In real terms, the economic shift away from subsidized higher education to a more tuition-based model puts educators in a weaker position in terms of the conflict between pedagogy and markets. But it does not change the fact that the conflict is inherent to the educational project as long as professors profess to have something to teach and students have their own reasons for going to college, which are more and more about class anxiety. (Collection development librarians, to the extent that we claim relevant expertise, are caught in the same conflict between pedagogy and markets.)
9. Internal qualitative research.
A way forward for administrators who are stuck in a market situation may be to use more internal qualitative research about library users and use. In-depth profiles of a variety of users and focus groups designed to elicit unanticipated information are approaches to qualitative research that can provide both ideas for new directions for growth and useful talking points for reporting purposes. These techniques allow data collection to preserve important differences among types of use and types of users, and also allow for the generation of insights regarding the causes of change over time that circulation and download statistics are not able to do. Some qualitative data is already collected as part of many libraries’ assessment programs. What I am advocating here is a shift of emphasis, as a way of better capturing the connection between library collections and services and the mission of the university.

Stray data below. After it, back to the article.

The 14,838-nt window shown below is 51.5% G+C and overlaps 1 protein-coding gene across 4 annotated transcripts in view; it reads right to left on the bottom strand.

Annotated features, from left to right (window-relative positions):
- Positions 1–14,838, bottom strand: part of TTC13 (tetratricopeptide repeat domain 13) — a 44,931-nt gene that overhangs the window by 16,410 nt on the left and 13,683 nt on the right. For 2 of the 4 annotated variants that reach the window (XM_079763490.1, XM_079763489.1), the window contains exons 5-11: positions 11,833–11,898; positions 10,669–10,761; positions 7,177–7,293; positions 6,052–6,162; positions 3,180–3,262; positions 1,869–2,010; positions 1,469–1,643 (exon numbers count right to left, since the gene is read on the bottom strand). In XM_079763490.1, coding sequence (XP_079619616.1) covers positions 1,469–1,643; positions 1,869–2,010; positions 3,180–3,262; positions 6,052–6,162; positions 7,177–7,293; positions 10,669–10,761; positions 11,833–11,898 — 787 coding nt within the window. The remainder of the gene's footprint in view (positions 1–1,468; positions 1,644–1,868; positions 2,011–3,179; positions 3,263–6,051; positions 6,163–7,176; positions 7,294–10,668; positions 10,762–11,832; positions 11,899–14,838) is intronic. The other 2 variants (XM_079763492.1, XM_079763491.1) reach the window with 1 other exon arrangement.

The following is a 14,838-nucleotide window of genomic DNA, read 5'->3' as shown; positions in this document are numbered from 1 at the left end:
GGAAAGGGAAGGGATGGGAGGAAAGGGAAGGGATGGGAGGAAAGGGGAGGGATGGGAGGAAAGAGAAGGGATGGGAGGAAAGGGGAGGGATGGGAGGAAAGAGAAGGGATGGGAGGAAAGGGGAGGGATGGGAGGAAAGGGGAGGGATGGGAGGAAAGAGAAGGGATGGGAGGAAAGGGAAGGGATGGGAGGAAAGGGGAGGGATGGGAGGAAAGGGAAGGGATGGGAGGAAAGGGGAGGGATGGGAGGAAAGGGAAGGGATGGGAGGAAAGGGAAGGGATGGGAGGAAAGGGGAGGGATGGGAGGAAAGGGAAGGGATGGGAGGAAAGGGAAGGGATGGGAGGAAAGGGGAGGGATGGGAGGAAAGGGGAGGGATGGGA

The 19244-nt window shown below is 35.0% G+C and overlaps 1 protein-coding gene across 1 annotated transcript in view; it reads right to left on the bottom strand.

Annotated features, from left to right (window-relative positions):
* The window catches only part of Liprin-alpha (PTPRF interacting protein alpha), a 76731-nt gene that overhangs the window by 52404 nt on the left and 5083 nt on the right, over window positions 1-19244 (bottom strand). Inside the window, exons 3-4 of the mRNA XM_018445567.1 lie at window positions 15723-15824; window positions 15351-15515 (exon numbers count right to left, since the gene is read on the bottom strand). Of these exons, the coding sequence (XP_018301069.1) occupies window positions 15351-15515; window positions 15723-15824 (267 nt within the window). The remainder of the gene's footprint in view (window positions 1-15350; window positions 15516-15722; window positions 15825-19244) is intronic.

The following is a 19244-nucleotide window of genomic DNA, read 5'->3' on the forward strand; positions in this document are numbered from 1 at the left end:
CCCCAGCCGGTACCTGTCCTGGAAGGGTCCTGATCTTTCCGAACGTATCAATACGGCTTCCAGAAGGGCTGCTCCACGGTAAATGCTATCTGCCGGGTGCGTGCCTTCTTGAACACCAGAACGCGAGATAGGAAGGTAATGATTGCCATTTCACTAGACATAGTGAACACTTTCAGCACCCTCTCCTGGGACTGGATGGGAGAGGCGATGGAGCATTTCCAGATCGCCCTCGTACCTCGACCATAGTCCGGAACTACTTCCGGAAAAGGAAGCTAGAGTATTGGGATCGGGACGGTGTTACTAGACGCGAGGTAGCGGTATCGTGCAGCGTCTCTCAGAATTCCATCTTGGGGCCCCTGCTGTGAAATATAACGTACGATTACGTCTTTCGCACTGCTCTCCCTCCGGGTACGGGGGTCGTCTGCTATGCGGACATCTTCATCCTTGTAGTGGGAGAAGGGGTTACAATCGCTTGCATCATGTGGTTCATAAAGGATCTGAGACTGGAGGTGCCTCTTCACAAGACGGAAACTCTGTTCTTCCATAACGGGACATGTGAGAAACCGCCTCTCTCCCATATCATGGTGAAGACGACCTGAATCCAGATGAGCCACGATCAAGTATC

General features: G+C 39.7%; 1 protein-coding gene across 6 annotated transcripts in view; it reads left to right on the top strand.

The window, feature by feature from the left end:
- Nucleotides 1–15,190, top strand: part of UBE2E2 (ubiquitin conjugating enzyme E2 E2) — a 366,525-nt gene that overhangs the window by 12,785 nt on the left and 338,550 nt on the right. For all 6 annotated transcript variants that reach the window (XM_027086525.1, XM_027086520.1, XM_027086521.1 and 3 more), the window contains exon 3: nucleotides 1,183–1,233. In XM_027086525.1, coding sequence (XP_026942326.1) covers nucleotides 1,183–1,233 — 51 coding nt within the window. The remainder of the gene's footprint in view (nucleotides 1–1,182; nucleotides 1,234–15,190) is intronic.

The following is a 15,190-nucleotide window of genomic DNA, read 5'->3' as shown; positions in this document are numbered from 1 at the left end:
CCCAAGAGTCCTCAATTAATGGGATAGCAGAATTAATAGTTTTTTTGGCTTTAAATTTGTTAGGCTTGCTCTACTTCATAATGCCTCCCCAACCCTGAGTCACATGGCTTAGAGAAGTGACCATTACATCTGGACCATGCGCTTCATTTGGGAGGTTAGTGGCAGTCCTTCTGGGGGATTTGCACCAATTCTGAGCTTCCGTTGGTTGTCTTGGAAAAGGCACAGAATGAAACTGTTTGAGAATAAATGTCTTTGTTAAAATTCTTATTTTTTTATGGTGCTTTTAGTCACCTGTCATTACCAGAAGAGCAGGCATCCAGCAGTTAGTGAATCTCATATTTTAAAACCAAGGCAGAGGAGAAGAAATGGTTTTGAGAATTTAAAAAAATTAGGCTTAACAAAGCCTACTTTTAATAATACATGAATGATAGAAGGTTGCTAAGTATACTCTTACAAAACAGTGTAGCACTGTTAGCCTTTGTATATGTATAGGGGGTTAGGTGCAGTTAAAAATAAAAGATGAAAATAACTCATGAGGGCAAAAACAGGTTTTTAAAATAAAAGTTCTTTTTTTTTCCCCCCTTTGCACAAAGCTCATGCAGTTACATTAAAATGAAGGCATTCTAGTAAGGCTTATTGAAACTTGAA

My philosophy about this.
Regarding the role of philosophy in interpreting library statistics and acting on them, I will be up-front and say that I favor an an alternative to chasing after the majority of users or potential users. I start with the assumption that educators are not there to educate students (transitive verb), but to to provide opportunities and assistance to students who want to educate themselves. If I worry about all of the students who don’t use the library or who use it poorly, I will die of depression, because the more we dumb down the collection or our interaction with our users, the more we will find ourselves competition with mass media. I prefer to make a range of serious resources available to students who have the motivation to make use of them. Their numbers may be small at times, but when a student who is motivated downloads an article from one of our databases and actually reads it and thinks about it, that download is worth immeasurably more to me, as a librarian, than the more numerous downloads of articles by uninterested students who are doing the minimum amount of work required to pass a class. The university is responsible to provide the best educational opportunities possible to its students, but students are responsible for their own education. Our use of circulation statistics should consider the fact that what we provide are opportunities for intellectual growth. The students have to meet us halfway.